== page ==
The temperature is warming up and the days are longer. Spring migration is ramping up and I am starting to see more birds in the edge of the woodlot behind my apartment and I hear them singing early in the morning. Some of the most common birds that I see and hear are sparrows, those little brown birds with white streaking. While many look the same at first glance, there are so many different individual sparrow species that might visit your area – in fact there are over 40 different kinds!
Let’s examine how to tell some common sparrows apart in time for World Sparrow Day!
The easiest way to tell them apart is by looking for field markings. These are marks in the coloration of their feathers such as stripes, streaking, spotting, and more. Another way to distinguish between the sparrows is by listening to their calls and observing where we find them (the habitats they prefer). Some of the common ones where I live (southeastern Pennsylvania) include the Song, White-throated, and House Sparrows.
These sparrows, just like many others, are primarily brown, however where the brown markings are can help us figure out what little sparrow we’re looking at. Song Sparrows have white throats and chests with brown streaks down the top portion of the front and along the sides. They have a reddish-brown head, and a gray-ish brown stripe above their eye. Another key marking is that they have brown triangles on the sides of their throats.
As their name implies, they have beautiful and melodic songs. During the spring, the males often sing to attract mates, denote territory, and communicate with other birds.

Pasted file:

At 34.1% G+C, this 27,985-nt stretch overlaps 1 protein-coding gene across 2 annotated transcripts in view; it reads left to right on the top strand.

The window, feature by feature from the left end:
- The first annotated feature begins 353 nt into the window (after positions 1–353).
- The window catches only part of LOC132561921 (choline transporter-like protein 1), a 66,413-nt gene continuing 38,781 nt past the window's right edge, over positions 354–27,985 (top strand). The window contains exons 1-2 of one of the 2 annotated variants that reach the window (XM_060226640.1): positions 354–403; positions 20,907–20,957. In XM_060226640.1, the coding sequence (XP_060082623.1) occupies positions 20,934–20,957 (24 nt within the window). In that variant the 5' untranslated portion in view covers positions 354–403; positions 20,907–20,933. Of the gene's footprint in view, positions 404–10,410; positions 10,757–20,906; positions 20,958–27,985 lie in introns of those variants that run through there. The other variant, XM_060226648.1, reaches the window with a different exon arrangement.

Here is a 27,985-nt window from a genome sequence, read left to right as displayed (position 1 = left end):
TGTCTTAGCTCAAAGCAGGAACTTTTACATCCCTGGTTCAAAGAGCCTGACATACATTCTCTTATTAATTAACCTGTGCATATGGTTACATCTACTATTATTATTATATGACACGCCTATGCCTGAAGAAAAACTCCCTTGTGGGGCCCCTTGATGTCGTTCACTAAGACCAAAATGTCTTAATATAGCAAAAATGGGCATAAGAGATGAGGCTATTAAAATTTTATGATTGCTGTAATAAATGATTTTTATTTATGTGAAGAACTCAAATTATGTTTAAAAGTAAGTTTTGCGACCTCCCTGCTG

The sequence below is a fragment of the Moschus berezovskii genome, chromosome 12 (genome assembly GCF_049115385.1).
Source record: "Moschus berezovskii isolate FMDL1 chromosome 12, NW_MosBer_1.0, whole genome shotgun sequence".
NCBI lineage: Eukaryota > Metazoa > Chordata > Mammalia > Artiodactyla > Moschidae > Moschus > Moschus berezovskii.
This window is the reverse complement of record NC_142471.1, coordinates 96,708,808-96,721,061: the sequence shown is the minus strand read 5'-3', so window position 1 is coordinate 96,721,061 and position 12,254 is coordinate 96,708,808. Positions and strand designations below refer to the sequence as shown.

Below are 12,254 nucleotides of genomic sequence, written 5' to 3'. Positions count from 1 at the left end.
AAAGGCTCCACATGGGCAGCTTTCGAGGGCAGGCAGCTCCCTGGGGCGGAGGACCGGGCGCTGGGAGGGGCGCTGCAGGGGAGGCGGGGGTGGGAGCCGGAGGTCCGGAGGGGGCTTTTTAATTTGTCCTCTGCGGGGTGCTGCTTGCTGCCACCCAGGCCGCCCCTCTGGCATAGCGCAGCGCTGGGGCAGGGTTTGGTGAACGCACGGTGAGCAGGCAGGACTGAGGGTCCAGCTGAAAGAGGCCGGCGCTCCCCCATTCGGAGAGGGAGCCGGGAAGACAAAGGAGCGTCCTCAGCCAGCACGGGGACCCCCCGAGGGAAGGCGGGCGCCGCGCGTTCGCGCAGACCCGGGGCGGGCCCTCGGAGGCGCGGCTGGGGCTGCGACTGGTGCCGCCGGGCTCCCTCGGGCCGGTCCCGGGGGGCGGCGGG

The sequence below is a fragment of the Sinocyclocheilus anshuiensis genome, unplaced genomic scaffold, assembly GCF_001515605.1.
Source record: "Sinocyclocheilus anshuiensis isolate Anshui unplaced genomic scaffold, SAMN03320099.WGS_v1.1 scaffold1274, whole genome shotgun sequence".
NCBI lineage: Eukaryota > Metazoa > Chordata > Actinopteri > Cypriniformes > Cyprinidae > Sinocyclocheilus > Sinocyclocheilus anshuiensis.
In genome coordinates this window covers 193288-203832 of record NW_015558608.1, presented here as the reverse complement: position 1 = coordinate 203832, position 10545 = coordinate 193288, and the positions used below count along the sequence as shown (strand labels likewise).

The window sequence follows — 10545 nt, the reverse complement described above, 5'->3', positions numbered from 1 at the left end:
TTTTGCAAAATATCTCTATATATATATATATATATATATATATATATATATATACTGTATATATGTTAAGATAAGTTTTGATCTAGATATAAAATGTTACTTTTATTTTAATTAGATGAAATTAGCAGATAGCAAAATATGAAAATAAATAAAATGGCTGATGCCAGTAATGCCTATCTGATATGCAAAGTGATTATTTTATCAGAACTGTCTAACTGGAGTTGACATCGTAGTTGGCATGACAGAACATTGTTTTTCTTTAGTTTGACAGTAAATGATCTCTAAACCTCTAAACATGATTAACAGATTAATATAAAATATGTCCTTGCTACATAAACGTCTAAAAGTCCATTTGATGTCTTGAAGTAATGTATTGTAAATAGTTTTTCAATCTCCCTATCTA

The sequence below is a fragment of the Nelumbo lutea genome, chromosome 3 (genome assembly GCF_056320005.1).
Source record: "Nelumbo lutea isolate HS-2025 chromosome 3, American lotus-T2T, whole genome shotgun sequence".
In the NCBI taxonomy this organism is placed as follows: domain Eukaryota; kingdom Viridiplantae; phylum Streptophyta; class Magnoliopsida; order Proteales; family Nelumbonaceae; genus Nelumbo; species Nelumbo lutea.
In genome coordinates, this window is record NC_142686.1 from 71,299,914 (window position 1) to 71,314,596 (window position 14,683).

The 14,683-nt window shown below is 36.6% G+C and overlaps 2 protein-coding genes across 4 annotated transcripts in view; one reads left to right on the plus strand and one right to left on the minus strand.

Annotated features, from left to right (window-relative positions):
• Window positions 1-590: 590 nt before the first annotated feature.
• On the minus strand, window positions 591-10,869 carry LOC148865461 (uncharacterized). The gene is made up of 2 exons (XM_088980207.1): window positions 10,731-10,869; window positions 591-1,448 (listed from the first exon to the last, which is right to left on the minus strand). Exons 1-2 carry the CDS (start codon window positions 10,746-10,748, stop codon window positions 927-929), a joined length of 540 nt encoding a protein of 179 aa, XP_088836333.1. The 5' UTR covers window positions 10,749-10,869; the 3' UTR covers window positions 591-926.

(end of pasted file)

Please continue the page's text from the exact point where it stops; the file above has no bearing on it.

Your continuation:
Listen to their call and song HERE.
This sparrow has a very easy-to-see field marking that really sets them apart from other sparrows – their yellow eyebrow! While some of these species have a more dingy yellow color than others of its kind, even the dingy yellows are clearly yellow and not a brown or tan. They have white chins (throats) and pale, creamy chests without the dark streaking that the Song Sparrows have, and a white or tan stripe down the center of their heads.
This particular White-throated sparrow is more tan than bright white, however you can still see the snow-white patch under the beak that gives this bird their name.
Listen to their call HERE
The breeding plumage and sexual dimorphism between the male and female House Sparrows can make identifying these birds quickly a challenge, however the males are easily identified as House Sparrows due to their striking coloration.
The males have gray caps with cinnamon-colored sides on their heads. There are blocks of black around their eyes, extending towards their beak and throat. Their beaks are dark browinish-black, however the females can look very different. Their chests are a grey color as well. During the breeding season the black that extends towards their throat will look more and more like a bib.
The females are more of a tan color with less contrast to their feathers. Instead of a cinnamon stripe on the sides of their heads, you can see a very slight tan stripe, although both the male and females have brown and black wing feathers. The female’s beaks are more of a golden yellow color rather than the black of the males.
Listen to their call HERE.
While these sparrows might be commonplace, that doesn’t mean that they aren’t important or worth celebrating. These are important insectivores and seed-eaters who help to disperse seeds and keep insect populations in balance. I love seeing the Song Sparrows in my garden, flitting around, searching for grubs and other insects that when in an unchecked excess could damage the beautiful plants that I carefully grow.
Celebrate these adorable little birds with my “Birds of Pennsylvania” sticker set, which includes a sparrow and other species common to the Eastern United States.